Mariah Carey Tells All! Untold ‘Butterfly’ Tales, Her Biopic Series, New Music, and Much More

Credit_-Brendan-Barone-2C - Credit: Brendan Barone*

“To have the strength to break away from that wasn’t easy,” says Mariah Carey, reflecting on the end of her marriage to Tommy Mottola, as chronicled on her 1997 masterpiece Butterfly. “So I put it all into the music.”

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Carey gave one of her most honest, open, and funny interviews ever for the new episode of Rolling Stone Music Now, which is culled from more than two hours of conversation over two separate sessions. The subject at hand is the 25th anniversary of Butterfly, which has prompted a brand-new reissue packed with extras, including eight bonus tracks. The conversation went deep into the making of the album, but also touched on many, many other subjects, including in-progress new music, Lee Daniels’ planned scripted-series version of Carey’s excellent memoir The Meaning of Mariah Carey, and much more.

To hear the entire epic episode, listen on Apple Podcasts or Spotify, or press play above. Here’s a taste of just a few of the highlights:

Carey reveals the real origin of the “Butterfly” chorus: “If you should return to me/We truly were meant to be/So spread your wings and fly.” “If you listen to the lyrics of the song ‘Butterfly,'” she says, “that’s what I was kind of always hoping that Tommy would say to me. As if, you know, ‘Here’s all you have to do, and it’ll all be good.’ But really it was too late for that.”

Carey is still irked that the ahead-of-its-time track “Breakdown,” featuring members of Bone Thugs-N-Harmony, wasn’t promoted more heavily as a single from the label. “People did not believe in it, or believe in me in that genre and that moment,” says Carey, who talks at length in the podcast about her label’s ludicrous fears that her music was becoming “too urban.” “By people, I mean the corporate morgue, the entities that run things. I mean, ‘Tha Crossroads’ was such a big record!”

She’s spent a lot of time thinking about how to cast an actress to play her in Lee Daniels’ planned scripted series about her life — but she wants to do the singing herself. “Well, that’s a thing,” Carey says. “It is a thing! I really care more about the acting than the person being a singer. It really does matter that the actress nails that part. I’ve done my vocals, and I can redo any of my vocals at this point. It’s gonna be an interesting task also because the person being ambiguous, looking and being of mixed race, is gonna be important to me.”

Carey spent the pandemic recording all sorts of music in her Butterfly Lounge studio, from a new remake of “We Belong Together” to what sounds like more than one potential new album — and she may also release a documentary of the sessions. “It’s about three or four different things. One is a project that I’m almost finished with that I was doing some background vocal tweaks on. One is [new] songs that could be for the scripted series or a documentary. And then there’s a themed album. It’s something that people have been asking me to do for years, but it’s not done in the traditional sense. It’s not done yet, but I’m really excited about it. I’m working [on that album] with some very eclectic, newer artists, as well as some legendary folks.”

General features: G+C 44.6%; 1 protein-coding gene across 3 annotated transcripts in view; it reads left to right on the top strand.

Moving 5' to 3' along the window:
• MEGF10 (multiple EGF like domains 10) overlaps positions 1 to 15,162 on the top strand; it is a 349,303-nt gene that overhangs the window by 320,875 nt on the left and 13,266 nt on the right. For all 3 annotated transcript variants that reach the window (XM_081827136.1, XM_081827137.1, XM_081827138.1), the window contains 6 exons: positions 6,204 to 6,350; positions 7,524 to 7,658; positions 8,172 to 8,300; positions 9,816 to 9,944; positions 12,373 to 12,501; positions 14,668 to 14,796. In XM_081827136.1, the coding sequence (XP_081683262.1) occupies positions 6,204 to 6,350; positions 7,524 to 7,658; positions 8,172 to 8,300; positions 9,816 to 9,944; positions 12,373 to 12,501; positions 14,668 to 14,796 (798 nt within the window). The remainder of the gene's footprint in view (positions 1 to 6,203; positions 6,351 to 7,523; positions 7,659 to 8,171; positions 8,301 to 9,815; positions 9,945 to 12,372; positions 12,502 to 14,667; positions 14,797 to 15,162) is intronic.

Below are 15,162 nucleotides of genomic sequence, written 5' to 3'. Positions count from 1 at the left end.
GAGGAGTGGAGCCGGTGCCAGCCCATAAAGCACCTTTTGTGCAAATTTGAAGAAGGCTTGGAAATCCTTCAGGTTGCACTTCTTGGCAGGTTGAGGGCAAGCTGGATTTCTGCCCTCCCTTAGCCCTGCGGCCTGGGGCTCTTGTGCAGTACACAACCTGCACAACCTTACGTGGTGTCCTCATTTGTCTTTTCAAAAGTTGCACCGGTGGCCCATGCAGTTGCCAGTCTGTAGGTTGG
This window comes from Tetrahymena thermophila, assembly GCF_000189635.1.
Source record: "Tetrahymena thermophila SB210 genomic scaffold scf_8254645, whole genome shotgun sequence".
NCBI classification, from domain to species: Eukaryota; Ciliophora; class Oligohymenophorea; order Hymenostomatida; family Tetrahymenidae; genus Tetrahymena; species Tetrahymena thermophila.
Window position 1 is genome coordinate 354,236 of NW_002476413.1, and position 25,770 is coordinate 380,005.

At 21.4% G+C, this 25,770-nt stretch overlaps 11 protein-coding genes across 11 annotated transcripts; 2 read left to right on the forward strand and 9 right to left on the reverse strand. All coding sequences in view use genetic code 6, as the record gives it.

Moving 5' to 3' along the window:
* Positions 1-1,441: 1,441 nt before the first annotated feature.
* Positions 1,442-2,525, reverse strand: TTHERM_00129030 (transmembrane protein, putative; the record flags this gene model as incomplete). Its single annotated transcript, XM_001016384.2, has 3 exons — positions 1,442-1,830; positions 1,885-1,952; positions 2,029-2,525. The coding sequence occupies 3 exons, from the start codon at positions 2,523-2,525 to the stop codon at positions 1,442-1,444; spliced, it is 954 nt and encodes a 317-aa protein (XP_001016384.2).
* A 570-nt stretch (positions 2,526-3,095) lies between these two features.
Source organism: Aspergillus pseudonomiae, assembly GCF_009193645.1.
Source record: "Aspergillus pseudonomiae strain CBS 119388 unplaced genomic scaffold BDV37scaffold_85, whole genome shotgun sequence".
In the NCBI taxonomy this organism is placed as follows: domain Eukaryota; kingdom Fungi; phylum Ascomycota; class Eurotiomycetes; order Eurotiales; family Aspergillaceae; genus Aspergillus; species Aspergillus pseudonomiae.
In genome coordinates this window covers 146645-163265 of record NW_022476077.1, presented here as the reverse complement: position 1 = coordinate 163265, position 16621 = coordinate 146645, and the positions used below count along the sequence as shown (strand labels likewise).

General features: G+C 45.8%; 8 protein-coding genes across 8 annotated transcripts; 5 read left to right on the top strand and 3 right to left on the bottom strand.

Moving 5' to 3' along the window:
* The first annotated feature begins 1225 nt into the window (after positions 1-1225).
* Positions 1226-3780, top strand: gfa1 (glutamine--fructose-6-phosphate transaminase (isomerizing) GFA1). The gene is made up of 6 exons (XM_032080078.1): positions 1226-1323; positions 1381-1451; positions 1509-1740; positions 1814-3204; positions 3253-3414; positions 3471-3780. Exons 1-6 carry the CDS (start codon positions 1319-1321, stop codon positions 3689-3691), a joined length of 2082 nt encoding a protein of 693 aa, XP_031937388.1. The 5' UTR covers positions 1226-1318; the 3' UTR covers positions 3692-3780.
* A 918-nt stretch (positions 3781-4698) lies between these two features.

After some vocal rest during the pandemic, she’s pleased with the current state of her voice. “Traveling and getting hoarse and doing this and doing that did damage my voice for a minute,” she says. “But having that moment to kind of get it back to a place where I felt really good about it was its own gift. I mean, none of us were thrilled to be dealing with Covid, but that did give me a chance to get back into the studio and just strictly focus on music.”

She’s found the buried version of her secret, lost alt-rock album, Someone’s Ugly Daughter, with her own lead vocals intact. (The album was first released under the band name Chick in 1995 with her friend Clarissa Dane mostly handling the leads.) Carey is planning to put those versions out — and she is also planning something mysterious related to the project with “another artist.”

Download and subscribe to our weekly podcast, Rolling Stone Music Now, hosted by Brian Hiatt, on Apple Podcasts or Spotify (or wherever you get your podcasts), and check out six years’ worth of episodes in the archive, including in-depth, career-spanning interviews with Bruce Springsteen, Halsey, Neil Young, Snoop Dogg, Brandi Carlile, Phoebe Bridgers, Rick Ross, Alicia Keys, the National, Ice Cube, Robert Plant, Dua Lipa, Questlove, Killer Mike, Julian Casablancas, Sheryl Crow, Johnny Marr, Scott Weiland, Liam Gallagher, Alice Cooper, Fleetwood Mac, Elvis Costello, John Legend, Donald Fagen, Phil Collins, Justin Townes Earle, Stephen Malkmus, Sebastian Bach, Tom Petty, Eddie Van Halen, Kelly Clarkson, Pete Townshend, Bob Seger, the Zombies, Gary Clark Jr., and many others — plus dozens of episodes featuring genre-spanning discussions, debates, and explainers with Rolling Stone’s critics and reporters.

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